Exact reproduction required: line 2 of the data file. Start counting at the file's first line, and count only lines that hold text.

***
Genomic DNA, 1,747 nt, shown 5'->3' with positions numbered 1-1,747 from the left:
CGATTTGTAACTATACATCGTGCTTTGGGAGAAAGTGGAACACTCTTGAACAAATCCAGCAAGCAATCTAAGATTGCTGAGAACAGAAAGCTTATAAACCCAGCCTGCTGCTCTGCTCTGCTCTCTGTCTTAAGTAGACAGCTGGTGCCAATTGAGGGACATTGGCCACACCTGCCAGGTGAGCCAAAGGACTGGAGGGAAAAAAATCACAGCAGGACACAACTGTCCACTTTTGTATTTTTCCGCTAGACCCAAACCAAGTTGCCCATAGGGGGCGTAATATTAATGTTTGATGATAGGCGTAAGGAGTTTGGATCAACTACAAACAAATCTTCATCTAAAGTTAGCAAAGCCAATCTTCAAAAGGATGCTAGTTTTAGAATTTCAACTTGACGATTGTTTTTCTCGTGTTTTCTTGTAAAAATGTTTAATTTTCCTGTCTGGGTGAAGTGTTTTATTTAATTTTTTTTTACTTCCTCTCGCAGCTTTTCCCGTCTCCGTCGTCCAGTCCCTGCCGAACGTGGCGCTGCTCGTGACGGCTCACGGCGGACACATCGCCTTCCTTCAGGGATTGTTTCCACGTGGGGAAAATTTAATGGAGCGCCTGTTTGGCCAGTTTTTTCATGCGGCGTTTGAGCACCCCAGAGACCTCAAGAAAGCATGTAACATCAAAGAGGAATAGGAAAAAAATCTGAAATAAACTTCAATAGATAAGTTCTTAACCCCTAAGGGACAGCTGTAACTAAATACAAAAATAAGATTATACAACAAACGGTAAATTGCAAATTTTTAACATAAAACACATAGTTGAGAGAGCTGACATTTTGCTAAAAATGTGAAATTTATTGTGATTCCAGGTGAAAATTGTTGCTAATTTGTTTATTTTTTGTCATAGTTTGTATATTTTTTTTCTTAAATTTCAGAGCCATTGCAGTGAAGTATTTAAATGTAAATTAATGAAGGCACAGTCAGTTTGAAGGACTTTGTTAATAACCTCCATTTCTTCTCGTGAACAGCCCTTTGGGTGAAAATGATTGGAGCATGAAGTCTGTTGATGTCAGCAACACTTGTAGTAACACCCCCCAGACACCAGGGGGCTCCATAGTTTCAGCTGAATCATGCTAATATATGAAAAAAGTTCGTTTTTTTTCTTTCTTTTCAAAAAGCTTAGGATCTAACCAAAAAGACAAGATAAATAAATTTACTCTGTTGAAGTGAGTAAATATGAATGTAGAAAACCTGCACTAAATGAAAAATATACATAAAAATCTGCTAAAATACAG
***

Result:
CGATTTGTAACTATACATCGTGCTTTGGGAGAAAGTGGAACACTCTTGAACAAATCCAGCAAGCAATCTAAGATTGCTGAGAACAGAAAGCTTATAAACCCAGCCTGCTGCTCTGCTCTGCTCTCTGTCTTAAGTAGACAGCTGGTGCCAATTGAGGGACATTGGCCACACCTGCCAGGTGAGCCAAAGGACTGGAGGGAAAAAAATCACAGCAGGACACAACTGTCCACTTTTGTATTTTTCCGCTAGACCCAAACCAAGTTGCCCATAGGGGGCGTAATATTAATGTTTGATGATAGGCGTAAGGAGTTTGGATCAACTACAAACAAATCTTCATCTAAAGTTAGCAAAGCCAATCTTCAAAAGGATGCTAGTTTTAGAATTTCAACTTGACGATTGTTTTTCTCGTGTTTTCTTGTAAAAATGTTTAATTTTCCTGTCTGGGTGAAGTGTTTTATTTAATTTTTTTTTACTTCCTCTCGCAGCTTTTCCCGTCTCCGTCGTCCAGTCCCTGCCGAACGTGGCGCTGCTCGTGACGGCTCACGGCGGACACATCGCCTTCCTTCAGGGATTGTTTCCACGTGGGGAAAATTTAATGGAGCGCCTGTTTGGCCAGTTTTTTCATGCGGCGTTTGAGCACCCCAGAGACCTCAAGAAAGCATGTAACATCAAAGAGGAATAGGAAAAAAATCTGAAATAAACTTCAATAGATAAGTTCTTAACCCCTAAGGGACAGCTGTAACTAAATACAAAAATAAGATTATACAACAAACGGTAAATTGCAAATTTTTAACATAAAACACATAGTTGAGAGAGCTGACATTTTGCTAAAAATGTGAAATTTATTGTGATTCCAGGTGAAAATTGTTGCTAATTTGTTTATTTTTTGTCATAGTTTGTATATTTTTTTTCTTAAATTTCAGAGCCATTGCAGTGAAGTATTTAAATGTAAATTAATGAAGGCACAGTCAGTTTGAAGGACTTTGTTAATAACCTCCATTTCTTCTCGTGAACAGCCCTTTGGGTGAAAATGATTGGAGCATGAAGTCTGTTGATGTCAGCAACACTTGTAGTAACACCCCCCAGACACCAGGGGGCTCCATAGTTTCAGCTGAATCATGCTAATATATGAAAAAAGTTCGTTTTTTTTCTTTCTTTTCAAAAAGCTTAGGATCTAACCAAAAAGACAAGATAAATAAATTTACTCTGTTGAAGTGAGTAAATATGAATGTAGAAAACCTGCACTAAATGAAAAATATACATAAAAATCTGCTAAAATACAG